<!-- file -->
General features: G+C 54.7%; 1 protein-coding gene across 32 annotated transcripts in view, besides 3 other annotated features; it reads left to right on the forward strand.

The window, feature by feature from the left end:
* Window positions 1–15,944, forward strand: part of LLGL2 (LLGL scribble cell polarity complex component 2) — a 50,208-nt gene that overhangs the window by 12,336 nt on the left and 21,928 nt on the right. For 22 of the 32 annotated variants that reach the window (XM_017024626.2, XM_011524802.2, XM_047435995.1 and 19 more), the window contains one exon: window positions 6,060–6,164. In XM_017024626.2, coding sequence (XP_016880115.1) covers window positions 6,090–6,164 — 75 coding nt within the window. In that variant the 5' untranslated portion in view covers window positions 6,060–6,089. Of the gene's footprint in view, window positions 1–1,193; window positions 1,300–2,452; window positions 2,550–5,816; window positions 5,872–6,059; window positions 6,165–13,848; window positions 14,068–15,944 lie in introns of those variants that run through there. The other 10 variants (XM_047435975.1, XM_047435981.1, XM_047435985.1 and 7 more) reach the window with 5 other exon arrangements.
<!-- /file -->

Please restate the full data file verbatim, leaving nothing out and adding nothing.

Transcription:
General features: G+C 54.7%; 1 protein-coding gene across 32 annotated transcripts in view, besides 3 other annotated features; it reads left to right on the forward strand.

The window, feature by feature from the left end:
* Window positions 1–15,944, forward strand: part of LLGL2 (LLGL scribble cell polarity complex component 2) — a 50,208-nt gene that overhangs the window by 12,336 nt on the left and 21,928 nt on the right. For 22 of the 32 annotated variants that reach the window (XM_017024626.2, XM_011524802.2, XM_047435995.1 and 19 more), the window contains one exon: window positions 6,060–6,164. In XM_017024626.2, coding sequence (XP_016880115.1) covers window positions 6,090–6,164 — 75 coding nt within the window. In that variant the 5' untranslated portion in view covers window positions 6,060–6,089. Of the gene's footprint in view, window positions 1–1,193; window positions 1,300–2,452; window positions 2,550–5,816; window positions 5,872–6,059; window positions 6,165–13,848; window positions 14,068–15,944 lie in introns of those variants that run through there. The other 10 variants (XM_047435975.1, XM_047435981.1, XM_047435985.1 and 7 more) reach the window with 5 other exon arrangements.